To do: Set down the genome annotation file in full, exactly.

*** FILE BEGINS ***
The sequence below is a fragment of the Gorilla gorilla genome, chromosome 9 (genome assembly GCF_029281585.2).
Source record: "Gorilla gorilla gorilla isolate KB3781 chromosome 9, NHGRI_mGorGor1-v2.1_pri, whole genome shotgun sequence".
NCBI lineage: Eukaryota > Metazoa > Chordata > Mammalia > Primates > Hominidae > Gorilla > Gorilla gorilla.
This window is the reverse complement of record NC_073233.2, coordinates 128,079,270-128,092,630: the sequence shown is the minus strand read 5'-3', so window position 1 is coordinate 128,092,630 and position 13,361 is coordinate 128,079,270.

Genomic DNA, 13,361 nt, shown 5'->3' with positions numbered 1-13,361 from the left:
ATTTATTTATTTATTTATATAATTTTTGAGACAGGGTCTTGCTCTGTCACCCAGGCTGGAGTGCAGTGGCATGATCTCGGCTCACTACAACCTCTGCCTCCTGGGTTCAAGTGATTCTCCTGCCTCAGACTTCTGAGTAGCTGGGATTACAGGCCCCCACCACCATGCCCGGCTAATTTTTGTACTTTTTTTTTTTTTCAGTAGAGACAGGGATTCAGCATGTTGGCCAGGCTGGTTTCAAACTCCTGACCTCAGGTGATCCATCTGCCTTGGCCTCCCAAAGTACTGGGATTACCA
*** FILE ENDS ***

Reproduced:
The sequence below is a fragment of the Gorilla gorilla genome, chromosome 9 (genome assembly GCF_029281585.2).
Source record: "Gorilla gorilla gorilla isolate KB3781 chromosome 9, NHGRI_mGorGor1-v2.1_pri, whole genome shotgun sequence".
NCBI lineage: Eukaryota > Metazoa > Chordata > Mammalia > Primates > Hominidae > Gorilla > Gorilla gorilla.
This window is the reverse complement of record NC_073233.2, coordinates 128,079,270-128,092,630: the sequence shown is the minus strand read 5'-3', so window position 1 is coordinate 128,092,630 and position 13,361 is coordinate 128,079,270.

Genomic DNA, 13,361 nt, shown 5'->3' with positions numbered 1-13,361 from the left:
ATTTATTTATTTATTTATATAATTTTTGAGACAGGGTCTTGCTCTGTCACCCAGGCTGGAGTGCAGTGGCATGATCTCGGCTCACTACAACCTCTGCCTCCTGGGTTCAAGTGATTCTCCTGCCTCAGACTTCTGAGTAGCTGGGATTACAGGCCCCCACCACCATGCCCGGCTAATTTTTGTACTTTTTTTTTTTTTCAGTAGAGACAGGGATTCAGCATGTTGGCCAGGCTGGTTTCAAACTCCTGACCTCAGGTGATCCATCTGCCTTGGCCTCCCAAAGTACTGGGATTACCA